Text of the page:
A world’s first High Dynamic Range acquisition-to-display pipeline will be demonstrated at IBC, writes Adrian Pennington. HDR imaging has the capacity to record the highest dynamic range similar to the human eye with potential applications in sports from swimming to Formula One.
The demonstration by the WMG, University of Warwick, and its spin-off company goHDR, will show live and recorded HDR video content displayed via a special Media Player on an HDR display and also on standard low dynamic range displays, including a TV and laptop.
Whereas the HDR display will show a true HDR image, the laptop and LCD TV will display tone mapped versions as well as up to 20 separate exposures per frame. The HDR imaging system includes a camera manufactured by SpheronVR that captures 20 stops at 30fps. By comparison a Red Epic offers up to 18 stops in its HDRx mode.
While there are HDR cameras and displays appearing on the market from various sources, the missing ingredient has been a compression technology that binds a full workflow together. That is what WMG’s researchers claim to have solved.
“We are capturing 42GB a minute – or a CD second of data – so without compression HDR is unpractical,” explained professor Alan Chalmers, head of the Visualisation Research group, at WMG International Digital Laboratory (pictured). At IBC, the HDR data won’t be compressed out of the camera but dumped to a 24TB array, although Chalmers says direct from camera compression is possible.
“We want to preserve data along the pipeline and to work with existing infrastructure. We have worked very hard to get the codec perceptually lossless, at a 100- 1 ratio but part of our exposure to IBC is to look further into this.”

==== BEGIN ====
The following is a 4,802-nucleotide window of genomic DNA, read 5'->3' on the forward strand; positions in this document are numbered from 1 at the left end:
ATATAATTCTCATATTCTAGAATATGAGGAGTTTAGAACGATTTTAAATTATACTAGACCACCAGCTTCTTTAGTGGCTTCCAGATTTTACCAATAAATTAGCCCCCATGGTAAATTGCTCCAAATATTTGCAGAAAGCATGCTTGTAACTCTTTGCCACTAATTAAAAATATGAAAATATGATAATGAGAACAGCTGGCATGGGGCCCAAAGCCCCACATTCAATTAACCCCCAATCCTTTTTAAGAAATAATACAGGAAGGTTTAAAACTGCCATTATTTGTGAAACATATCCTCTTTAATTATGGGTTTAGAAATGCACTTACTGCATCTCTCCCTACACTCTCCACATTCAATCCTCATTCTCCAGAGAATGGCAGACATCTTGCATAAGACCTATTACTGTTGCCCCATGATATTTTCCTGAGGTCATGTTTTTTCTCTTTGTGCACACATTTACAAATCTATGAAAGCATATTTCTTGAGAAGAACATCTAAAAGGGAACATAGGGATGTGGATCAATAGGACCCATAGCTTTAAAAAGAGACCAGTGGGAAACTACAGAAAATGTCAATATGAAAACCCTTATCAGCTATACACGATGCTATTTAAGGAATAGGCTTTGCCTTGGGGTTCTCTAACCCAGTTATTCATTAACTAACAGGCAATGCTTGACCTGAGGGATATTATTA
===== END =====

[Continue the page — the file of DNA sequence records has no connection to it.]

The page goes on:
For soccer matches an HDR system would be able to follow the ball as it moved into and out of the shadows.
“There are applications in golf where cameras find it notoriously hard to track golf balls at speed against sky and trees,” added Chalmers. “If an F1 car enters a tunnel, as it does at Monaco GP then you would be able to capture the car moving into and out of the tunnel, which isn’t necessarily possible today with cameras that can’t handle high degrees of contrast or high light or dark exposures. In swimming competitions or rowing where light is reflected off the water a conventional camera struggles to resolve the detail, but HDR does not,” he said.
“You just get far more detail and a very rich experience in shadow and shade. Wildlife filming is another genre that would benefit because of the bright contrasts when filming outdoors.”
Other manufacturers addressing HDR include Dolby (an HDR display), Italy’s Sim2 (HDR display) and Texan firm AMP, which has a new three-sensor HDR camera, AMPII.
“One problem is that few people are aware of HDR so IBC is a great chance for us to educate the market,” said Chalmers.
For more information, see our previous article.